"It's down to someone like Gambon really. He can't avoid getting the sympathy of the audience. He's big and powerful - he actually looks like a man who unloads ships - and he's dangerous. But he can turn on a sixpence and suddenly look like some small child. I defy anyone, male or female, not to want to go and hug him. Eddie is a difficult, bigoted man, but the character is magnificent so long as you can get the sense that he's only doing what he thinks is right. I've watched run-through after run-through, and it never fails to move me.

"I've had to guide the actors quite sternly through it. That's partly because it's so tightly written, so precise. Points have to be made very carefully. With a big play, with a
King Lear, you get plenty of shots at the same point; you're bound to hit the audience sooner or later. This play is so dense you could miss them altogether if you don't get every little thing to work. Each scene condenses a whole course of action, so you have to get the pitch and the tempo exactly right. We found at first that people were rushing into heavy emotions at the beginning of each scene. A lot of the rehearsals have been to do with coming in lightly."

And, as Ayckbourn is keen to point out, Miller's play is not all gloom and doom anyway. It would be much less good if it were. In the first scene particularly, when Eddie is happy and secure, there is a lot of outright comedy.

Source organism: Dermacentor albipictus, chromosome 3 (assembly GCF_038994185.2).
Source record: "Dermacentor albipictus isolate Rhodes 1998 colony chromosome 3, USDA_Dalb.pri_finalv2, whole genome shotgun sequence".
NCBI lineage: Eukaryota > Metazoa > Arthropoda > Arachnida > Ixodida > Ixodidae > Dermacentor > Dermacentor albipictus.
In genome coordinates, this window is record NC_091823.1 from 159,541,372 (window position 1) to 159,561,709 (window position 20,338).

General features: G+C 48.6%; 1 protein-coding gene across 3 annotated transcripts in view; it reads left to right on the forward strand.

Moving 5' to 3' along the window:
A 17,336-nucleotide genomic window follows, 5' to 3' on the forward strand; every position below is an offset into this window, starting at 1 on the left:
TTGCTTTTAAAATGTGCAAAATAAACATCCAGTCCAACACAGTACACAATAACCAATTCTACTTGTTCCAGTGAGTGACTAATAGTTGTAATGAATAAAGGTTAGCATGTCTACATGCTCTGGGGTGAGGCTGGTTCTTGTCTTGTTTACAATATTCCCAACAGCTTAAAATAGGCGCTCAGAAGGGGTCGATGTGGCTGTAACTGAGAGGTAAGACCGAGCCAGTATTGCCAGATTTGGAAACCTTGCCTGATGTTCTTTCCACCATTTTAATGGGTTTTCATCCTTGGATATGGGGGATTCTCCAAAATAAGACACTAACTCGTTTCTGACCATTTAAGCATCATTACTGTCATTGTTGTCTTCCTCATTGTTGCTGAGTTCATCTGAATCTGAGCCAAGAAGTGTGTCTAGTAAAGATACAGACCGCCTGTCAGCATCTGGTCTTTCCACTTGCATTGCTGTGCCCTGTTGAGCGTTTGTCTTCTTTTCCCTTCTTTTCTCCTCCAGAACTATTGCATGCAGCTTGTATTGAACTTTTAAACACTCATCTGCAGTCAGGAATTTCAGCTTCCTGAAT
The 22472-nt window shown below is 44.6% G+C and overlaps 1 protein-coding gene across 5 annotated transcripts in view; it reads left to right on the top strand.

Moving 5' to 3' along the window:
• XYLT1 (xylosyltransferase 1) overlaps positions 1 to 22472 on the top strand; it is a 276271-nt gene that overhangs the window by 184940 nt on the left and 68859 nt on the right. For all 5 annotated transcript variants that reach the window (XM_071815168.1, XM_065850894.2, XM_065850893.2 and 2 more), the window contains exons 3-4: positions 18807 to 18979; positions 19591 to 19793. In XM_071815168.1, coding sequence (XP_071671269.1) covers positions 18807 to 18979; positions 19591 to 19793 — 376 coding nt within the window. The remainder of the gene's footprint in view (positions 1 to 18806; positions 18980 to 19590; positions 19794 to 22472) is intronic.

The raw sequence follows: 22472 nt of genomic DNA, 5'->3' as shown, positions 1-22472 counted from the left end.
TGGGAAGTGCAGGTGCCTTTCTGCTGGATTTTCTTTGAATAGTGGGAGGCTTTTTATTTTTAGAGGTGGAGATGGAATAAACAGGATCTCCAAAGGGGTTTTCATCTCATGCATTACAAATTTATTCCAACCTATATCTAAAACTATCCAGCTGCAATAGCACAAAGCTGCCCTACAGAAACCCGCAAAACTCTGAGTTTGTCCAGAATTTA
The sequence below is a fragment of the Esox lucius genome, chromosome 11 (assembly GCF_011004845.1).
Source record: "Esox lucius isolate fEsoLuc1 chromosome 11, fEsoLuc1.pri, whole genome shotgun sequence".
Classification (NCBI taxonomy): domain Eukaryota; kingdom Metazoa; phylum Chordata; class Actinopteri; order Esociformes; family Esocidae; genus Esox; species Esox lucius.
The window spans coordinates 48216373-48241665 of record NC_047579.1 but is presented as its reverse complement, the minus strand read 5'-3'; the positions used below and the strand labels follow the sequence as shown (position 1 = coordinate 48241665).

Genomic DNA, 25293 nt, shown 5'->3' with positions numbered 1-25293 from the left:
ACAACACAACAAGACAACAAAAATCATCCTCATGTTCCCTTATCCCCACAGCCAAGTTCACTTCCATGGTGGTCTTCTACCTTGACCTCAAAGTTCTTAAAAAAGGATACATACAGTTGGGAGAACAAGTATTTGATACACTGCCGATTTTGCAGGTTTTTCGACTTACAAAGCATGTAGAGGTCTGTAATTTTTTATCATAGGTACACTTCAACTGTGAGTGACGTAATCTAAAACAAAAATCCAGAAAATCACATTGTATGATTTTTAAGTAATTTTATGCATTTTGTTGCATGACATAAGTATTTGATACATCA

"But it's not just at the beginning. We've found a lot of humour right through the play. And it's absolutely essential: if the tone stays the same the play doesn't go anywhere. The play has its own specific gravity, which can't be detracted from. But you have to approach it with a certain lightness. It's interesting, because it's the reverse of doing a comedy, where you don't laugh much at all in rehearsals: you're busy trying to make the humour truthful. With
A View from the Bridge we've been having a very good time. It reminds me of seeing Michael Hordern once when he was rehearsing Lear with Jonathan Miller. I asked him how it was going, and he said, 'I've no idea, but I'm having a hell of a lot of laughs!'"

I wondered whether there was anything in the play that, as a dramatist, Ayckbourn thought might be improved. Had he ever felt at all tempted to interfere with the text? Not at all:

"I put away my dramatist's head when I'm directing other people's plays. Except I suppose I pick things up from them. I mean, I don't think, 'ah, this is a good bit of dramatic construction, I must remember that when I write my next play'. But Miller is a consummate craftsman, and I have great respect for him. Living inside Eddie for a few months, instead of one of my own characters, I hope I've learned a bit; grown a bit."

Copyright: The Times. This edited transcription and the end-notes have been compiled and researched by Simon Murgatroyd. Please do not reproduce without permission of the copyright holder.